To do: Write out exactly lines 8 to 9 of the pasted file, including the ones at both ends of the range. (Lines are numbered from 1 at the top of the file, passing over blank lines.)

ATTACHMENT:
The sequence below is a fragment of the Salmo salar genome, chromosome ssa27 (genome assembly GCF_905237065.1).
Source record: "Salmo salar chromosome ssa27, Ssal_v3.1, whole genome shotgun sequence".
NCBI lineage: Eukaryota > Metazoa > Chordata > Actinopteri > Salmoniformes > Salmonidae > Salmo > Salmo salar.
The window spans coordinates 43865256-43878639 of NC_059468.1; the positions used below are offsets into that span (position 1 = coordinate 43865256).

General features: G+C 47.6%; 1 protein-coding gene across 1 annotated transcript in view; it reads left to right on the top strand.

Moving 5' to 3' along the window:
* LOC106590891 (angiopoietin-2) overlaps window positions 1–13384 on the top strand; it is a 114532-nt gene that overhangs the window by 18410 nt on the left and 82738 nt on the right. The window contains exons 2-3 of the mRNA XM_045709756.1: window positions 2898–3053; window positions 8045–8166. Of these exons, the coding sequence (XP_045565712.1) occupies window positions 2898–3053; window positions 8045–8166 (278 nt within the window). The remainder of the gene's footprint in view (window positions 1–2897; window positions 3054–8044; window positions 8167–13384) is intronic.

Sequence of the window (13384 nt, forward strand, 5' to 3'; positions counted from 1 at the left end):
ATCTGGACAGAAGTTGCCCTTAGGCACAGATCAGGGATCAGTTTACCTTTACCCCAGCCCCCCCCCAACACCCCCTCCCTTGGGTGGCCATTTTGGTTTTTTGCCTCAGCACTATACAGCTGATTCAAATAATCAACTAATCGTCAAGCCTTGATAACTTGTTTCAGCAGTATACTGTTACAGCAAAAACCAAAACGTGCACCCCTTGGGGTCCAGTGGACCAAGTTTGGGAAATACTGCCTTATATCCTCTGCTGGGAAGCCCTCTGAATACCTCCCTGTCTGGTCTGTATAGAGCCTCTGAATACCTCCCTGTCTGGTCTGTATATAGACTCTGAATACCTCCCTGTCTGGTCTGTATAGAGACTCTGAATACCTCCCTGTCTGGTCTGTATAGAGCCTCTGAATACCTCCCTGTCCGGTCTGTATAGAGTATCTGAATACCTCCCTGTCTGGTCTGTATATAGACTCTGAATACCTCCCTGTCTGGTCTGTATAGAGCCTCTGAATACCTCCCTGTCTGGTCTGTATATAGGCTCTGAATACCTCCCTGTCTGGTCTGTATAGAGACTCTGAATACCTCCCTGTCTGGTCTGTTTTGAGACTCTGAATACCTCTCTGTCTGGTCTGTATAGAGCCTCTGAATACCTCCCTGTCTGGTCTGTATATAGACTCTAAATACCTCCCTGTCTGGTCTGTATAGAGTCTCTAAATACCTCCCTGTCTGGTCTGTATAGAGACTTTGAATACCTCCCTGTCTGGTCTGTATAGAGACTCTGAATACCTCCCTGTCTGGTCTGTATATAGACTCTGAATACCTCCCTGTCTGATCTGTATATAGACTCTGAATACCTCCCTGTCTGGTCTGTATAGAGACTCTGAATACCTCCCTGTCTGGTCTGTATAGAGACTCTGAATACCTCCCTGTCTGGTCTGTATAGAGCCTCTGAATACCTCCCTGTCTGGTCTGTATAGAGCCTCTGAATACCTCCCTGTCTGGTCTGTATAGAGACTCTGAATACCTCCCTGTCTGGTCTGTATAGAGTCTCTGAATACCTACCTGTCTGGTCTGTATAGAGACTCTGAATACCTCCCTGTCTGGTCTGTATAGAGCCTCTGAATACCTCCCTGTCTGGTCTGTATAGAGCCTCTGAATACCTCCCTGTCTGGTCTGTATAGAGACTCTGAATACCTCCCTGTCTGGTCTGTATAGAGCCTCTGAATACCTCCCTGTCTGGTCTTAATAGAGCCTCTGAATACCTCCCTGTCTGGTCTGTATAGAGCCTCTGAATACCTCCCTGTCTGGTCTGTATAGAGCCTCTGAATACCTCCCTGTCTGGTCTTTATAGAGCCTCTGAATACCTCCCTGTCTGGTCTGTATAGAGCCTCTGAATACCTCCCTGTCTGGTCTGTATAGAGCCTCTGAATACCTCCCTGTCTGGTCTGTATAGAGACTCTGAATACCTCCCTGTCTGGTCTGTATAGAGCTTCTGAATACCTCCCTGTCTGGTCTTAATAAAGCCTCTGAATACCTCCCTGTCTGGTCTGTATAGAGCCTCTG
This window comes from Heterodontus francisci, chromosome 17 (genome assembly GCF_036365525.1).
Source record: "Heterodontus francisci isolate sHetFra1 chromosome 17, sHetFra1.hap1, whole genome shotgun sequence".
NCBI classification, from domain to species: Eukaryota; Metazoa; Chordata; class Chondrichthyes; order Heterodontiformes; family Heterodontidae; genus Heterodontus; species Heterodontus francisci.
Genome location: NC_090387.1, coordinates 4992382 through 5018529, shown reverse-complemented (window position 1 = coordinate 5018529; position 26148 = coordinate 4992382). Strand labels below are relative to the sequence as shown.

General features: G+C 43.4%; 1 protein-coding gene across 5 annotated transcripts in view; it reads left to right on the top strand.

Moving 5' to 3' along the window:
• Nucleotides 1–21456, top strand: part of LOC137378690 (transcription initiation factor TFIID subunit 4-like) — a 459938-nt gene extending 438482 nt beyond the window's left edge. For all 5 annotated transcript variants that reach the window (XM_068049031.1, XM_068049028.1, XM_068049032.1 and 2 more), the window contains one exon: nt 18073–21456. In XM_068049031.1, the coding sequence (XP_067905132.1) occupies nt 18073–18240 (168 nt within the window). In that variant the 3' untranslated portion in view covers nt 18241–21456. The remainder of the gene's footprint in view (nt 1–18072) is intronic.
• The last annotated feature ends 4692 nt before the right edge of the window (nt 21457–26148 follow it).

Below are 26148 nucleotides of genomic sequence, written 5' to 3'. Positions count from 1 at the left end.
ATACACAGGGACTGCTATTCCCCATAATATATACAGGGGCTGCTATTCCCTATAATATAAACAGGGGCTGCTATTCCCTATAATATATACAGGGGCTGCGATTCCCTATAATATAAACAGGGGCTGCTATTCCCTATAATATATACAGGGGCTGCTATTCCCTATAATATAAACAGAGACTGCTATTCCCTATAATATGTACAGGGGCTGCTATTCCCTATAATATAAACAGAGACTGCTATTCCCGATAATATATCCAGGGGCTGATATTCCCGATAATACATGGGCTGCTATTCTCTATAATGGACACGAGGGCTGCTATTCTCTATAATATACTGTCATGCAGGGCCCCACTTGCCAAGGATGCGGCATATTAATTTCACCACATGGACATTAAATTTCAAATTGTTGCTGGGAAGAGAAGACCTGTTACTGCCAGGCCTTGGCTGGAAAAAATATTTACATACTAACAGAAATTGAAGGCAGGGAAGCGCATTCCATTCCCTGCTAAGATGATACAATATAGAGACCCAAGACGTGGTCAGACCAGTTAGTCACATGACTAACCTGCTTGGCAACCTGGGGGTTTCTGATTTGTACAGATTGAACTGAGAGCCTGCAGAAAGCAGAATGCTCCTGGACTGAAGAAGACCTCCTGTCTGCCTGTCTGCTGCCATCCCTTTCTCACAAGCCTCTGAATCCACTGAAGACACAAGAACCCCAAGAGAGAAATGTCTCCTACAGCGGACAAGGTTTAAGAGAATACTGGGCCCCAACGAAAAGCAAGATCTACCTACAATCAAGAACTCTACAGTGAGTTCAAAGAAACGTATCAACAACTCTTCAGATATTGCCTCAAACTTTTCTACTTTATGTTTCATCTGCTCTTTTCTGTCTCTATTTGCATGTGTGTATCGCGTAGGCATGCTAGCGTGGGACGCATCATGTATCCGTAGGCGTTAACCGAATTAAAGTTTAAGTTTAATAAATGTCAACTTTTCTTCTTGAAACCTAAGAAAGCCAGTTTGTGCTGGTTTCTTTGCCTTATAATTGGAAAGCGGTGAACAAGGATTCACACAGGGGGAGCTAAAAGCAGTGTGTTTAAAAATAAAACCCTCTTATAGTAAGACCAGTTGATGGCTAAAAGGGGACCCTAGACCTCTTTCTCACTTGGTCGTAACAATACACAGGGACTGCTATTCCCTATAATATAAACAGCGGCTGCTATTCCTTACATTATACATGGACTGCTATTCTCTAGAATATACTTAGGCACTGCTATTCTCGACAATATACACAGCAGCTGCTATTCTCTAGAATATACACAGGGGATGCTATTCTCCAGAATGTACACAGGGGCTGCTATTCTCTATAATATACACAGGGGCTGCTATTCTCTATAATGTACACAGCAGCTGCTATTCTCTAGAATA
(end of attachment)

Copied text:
Sequence of the window (13384 nt, forward strand, 5' to 3'; positions counted from 1 at the left end):
ATCTGGACAGAAGTTGCCCTTAGGCACAGATCAGGGATCAGTTTACCTTTACCCCAGCCCCCCCCCAACACCCCCTCCCTTGGGTGGCCATTTTGGTTTTTTGCCTCAGCACTATACAGCTGATTCAAATAATCAACTAATCGTCAAGCCTTGATAACTTGTTTCAGCAGTATACTGTTACAGCAAAAACCAAAACGTGCACCCCTTGGGGTCCAGTGGACCAAGTTTGGGAAATACTGCCTTATATCCTCTGCTGGGAAGCCCTCTGAATACCTCCCTGTCTGGTCTGTATAGAGCCTCTGAATACCTCCCTGTCTGGTCTGTATATAGACTCTGAATACCTCCCTGTCTGGTCTGTATAGAGACTCTGAATACCTCCCTGTCTGGTCTGTATAGAGCCTCTGAATACCTCCCTGTCCGGTCTGTATAGAGTATCTGAATACCTCCCTGTCTGGTCTGTATATAGACTCTGAATACCTCCCTGTCTGGTCTGTATAGAGCCTCTGAATACCTCCCTGTCTGGTCTGTATATAGGCTCTGAATACCTCCCTGTCTGGTCTGTATAGAGACTCTGAATACCTCCCTGTCTGGTCTGTTTTGAGACTCTGAATACCTCTCTGTCTGGTCTGTATAGAGCCTCTGAATACCTCCCTGTCTGGTCTGTATATAGACTCTAAATACCTCCCTGTCTGGTCTGTATAGAGTCTCTAAATACCTCCCTGTCTGGTCTGTATAGAGACTTTGAATACCTCCCTGTCTGGTCTGTATAGAGACTCTGAATACCTCCCTGTCTGGTCTGTATATAGACTCTGAATACCTCCCTGTCTGATCTGTATATAGACTCTGAATACCTCCCTGTCTGGTCTGTATAGAGACTCTGAATACCTCCCTGTCTGGTCTGTATAGAGACTCTGAATACCTCCCTGTCTGGTCTGTATAGAGCCTCTGAATACCTCCCTGTCTGGTCTGTATAGAGCCTCTGAATACCTCCCTGTCTGGTCTGTATAGAGACTCTGAATACCTCCCTGTCTGGTCTGTATAGAGTCTCTGAATACCTACCTGTCTGGTCTGTATAGAGACTCTGAATACCTCCCTGTCTGGTCTGTATAGAGCCTCTGAATACCTCCCTGTCTGGTCTGTATAGAGCCTCTGAATACCTCCCTGTCTGGTCTGTATAGAGACTCTGAATACCTCCCTGTCTGGTCTGTATAGAGCCTCTGAATACCTCCCTGTCTGGTCTTAATAGAGCCTCTGAATACCTCCCTGTCTGGTCTGTATAGAGCCTCTGAATACCTCCCTGTCTGGTCTGTATAGAGCCTCTGAATACCTCCCTGTCTGGTCTTTATAGAGCCTCTGAATACCTCCCTGTCTGGTCTGTATAGAGCCTCTGAATACCTCCCTGTCTGGTCTGTATAGAGCCTCTGAATACCTCCCTGTCTGGTCTGTATAGAGACTCTGAATACCTCCCTGTCTGGTCTGTATAGAGCTTCTGAATACCTCCCTGTCTGGTCTTAATAAAGCCTCTGAATACCTCCCTGTCTGGTCTGTATAGAGCCTCTG